Marking the first exhibition in a series that is designed to give an extended public forum to artists who have participated in the Captiva studio residency program of the Robert Rauschenberg Foundation, Thumbs Up For the Mothership features individual works as well as a collaborative installation by New Orleans conceptual artist Dawn DeDeaux and Alabamian self-taught sculptor and musician Lonnie Holley. Deeply influenced by their southern roots, both artists mine the landscapes around them for found objects (a nod to Rauschenberg’s “combines”) and engage in dialogues around issues of ecology and social justice. DeDeaux and Holley firmly believe that through art, they can address these issues and “help heal the mothership.” Both DeDeaux and Holley frequently experiment with mixed media and incorporate performance into their practice — ranging from totemic found objects and photography to experimental blues music and Afrofuturist philosophies. These artists share a deeply held sense of resoluteness and optimism that infuses their art. Holley states: “There are so many rocks and so many broken stones and so many nails and sticks and weeds and debris and garbage and trash. We have to plow and mine the worst things on this earth to make them better, and to make us better, so we can show the world: I can handle it. I can deal with it. I can live with it. I can go on.”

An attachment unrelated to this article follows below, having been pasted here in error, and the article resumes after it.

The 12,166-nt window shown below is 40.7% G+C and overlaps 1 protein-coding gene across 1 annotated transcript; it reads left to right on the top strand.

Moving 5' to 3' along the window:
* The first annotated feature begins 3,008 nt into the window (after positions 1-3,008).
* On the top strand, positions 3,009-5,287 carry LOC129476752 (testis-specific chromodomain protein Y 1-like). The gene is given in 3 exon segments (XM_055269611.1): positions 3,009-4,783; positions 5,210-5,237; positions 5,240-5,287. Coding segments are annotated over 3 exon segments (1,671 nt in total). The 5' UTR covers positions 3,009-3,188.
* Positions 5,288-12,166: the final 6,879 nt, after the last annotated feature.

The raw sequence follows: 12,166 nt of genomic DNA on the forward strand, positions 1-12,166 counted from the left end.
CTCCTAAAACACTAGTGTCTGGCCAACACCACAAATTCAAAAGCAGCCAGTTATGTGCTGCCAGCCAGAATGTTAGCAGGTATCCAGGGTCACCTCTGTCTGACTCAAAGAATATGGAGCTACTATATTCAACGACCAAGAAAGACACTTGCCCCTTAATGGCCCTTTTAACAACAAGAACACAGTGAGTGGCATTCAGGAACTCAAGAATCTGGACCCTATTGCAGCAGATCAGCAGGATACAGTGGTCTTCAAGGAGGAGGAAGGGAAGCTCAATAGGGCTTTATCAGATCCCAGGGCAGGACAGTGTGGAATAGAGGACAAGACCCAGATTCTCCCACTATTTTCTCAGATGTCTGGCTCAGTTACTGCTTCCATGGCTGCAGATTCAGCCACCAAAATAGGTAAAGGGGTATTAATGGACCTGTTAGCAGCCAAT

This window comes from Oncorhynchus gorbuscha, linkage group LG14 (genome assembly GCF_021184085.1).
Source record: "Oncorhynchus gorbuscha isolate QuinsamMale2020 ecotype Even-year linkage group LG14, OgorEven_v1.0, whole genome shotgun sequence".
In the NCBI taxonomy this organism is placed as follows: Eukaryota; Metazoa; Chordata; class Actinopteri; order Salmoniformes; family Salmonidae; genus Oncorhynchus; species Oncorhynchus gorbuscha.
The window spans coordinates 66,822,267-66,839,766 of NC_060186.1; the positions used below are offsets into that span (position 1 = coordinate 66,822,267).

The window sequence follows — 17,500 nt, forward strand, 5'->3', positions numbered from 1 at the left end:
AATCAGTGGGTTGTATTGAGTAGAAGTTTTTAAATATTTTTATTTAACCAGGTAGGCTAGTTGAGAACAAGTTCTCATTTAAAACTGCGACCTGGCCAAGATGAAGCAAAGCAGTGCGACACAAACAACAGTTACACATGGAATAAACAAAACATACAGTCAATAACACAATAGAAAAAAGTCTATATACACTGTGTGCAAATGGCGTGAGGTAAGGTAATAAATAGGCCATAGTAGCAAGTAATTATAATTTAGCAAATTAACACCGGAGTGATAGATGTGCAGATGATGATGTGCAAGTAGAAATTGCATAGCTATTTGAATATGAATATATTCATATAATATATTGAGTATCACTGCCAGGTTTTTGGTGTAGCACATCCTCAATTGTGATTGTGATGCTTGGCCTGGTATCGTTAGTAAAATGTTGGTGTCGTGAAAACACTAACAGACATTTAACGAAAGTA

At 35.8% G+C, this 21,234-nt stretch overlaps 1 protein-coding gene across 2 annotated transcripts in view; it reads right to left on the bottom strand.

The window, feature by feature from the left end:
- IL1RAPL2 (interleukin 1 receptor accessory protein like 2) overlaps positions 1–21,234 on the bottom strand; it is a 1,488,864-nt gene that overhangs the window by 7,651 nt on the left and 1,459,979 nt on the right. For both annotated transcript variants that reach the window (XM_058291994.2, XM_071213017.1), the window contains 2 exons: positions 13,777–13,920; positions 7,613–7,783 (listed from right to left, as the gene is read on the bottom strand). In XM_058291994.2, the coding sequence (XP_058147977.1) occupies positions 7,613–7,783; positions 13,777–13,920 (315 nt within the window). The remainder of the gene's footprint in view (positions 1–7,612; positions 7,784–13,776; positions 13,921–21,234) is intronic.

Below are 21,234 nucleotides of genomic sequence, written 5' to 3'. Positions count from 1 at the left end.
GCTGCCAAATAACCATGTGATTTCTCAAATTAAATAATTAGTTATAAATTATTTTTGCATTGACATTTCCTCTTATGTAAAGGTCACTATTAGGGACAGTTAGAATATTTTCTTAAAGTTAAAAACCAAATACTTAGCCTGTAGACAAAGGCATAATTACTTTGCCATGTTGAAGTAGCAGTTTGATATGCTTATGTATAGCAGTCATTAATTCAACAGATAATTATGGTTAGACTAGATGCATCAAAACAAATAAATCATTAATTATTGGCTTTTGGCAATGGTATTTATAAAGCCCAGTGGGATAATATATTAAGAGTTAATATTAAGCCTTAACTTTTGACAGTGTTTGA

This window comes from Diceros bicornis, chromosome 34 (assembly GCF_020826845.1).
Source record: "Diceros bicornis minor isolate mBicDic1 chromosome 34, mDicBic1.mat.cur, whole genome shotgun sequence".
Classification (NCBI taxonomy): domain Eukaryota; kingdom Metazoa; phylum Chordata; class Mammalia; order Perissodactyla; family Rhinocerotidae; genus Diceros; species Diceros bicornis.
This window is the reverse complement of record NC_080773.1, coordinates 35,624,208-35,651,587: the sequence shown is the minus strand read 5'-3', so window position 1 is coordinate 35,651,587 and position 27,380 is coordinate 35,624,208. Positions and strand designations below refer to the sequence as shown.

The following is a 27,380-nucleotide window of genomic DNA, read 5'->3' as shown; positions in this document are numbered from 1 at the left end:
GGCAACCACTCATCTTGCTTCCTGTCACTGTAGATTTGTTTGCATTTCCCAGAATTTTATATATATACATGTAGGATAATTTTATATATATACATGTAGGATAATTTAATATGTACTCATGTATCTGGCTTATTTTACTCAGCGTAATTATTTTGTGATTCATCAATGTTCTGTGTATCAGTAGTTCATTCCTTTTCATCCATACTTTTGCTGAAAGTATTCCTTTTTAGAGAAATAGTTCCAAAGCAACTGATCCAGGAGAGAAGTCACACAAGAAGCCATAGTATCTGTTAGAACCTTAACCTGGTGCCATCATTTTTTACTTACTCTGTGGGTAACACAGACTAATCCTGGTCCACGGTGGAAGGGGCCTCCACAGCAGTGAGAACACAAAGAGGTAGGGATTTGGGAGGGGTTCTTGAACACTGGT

A daughter of New Orleans, Dawn DeDeaux mines the landscape around her to engage in dialogues around issues of ecology and social justice. She channels scientist Stephen Hawking’s postulation that the Earth won’t survive in one hundred years and offers up a symbolic plan for escape, an installation that begins with a broken Southern Gothic column and features prints depicting looming figures in flowery spacesuits. Together with artist Lonnie Holley, “Thumbs Up for the Mothership” resurrects hope from despair, while giving the mothership a big thumbs up.
Elements from DeDeaux's series Space Clowns depicts looming figures in flowery or fiery spacesuits — new uniforms for the future.
Holley's works are built of found objects and function as three-dimensional sketches for ideas and stories. Just as the poetics and patina of found materials are key for Holley, so are the politics they unearth.
Broken But Still Strong incorporates Robert Rauschenberg's old cement mixer, while honoring Holley's grandmother who was part Cree and Cherokee, who taught him to respect the earth and recycle.
A broken-down piano in a corner has a figurative quality to it — depicting a musician that seemingly exploded due to the voice and weight of humanity.
Major exhibition support is provided by the Robert Rauschenberg Foundation, Horace W. Goldsmith Foundation, the Barr Foundation, and the Massachusetts Cultural Council.
All photos by David Dashiell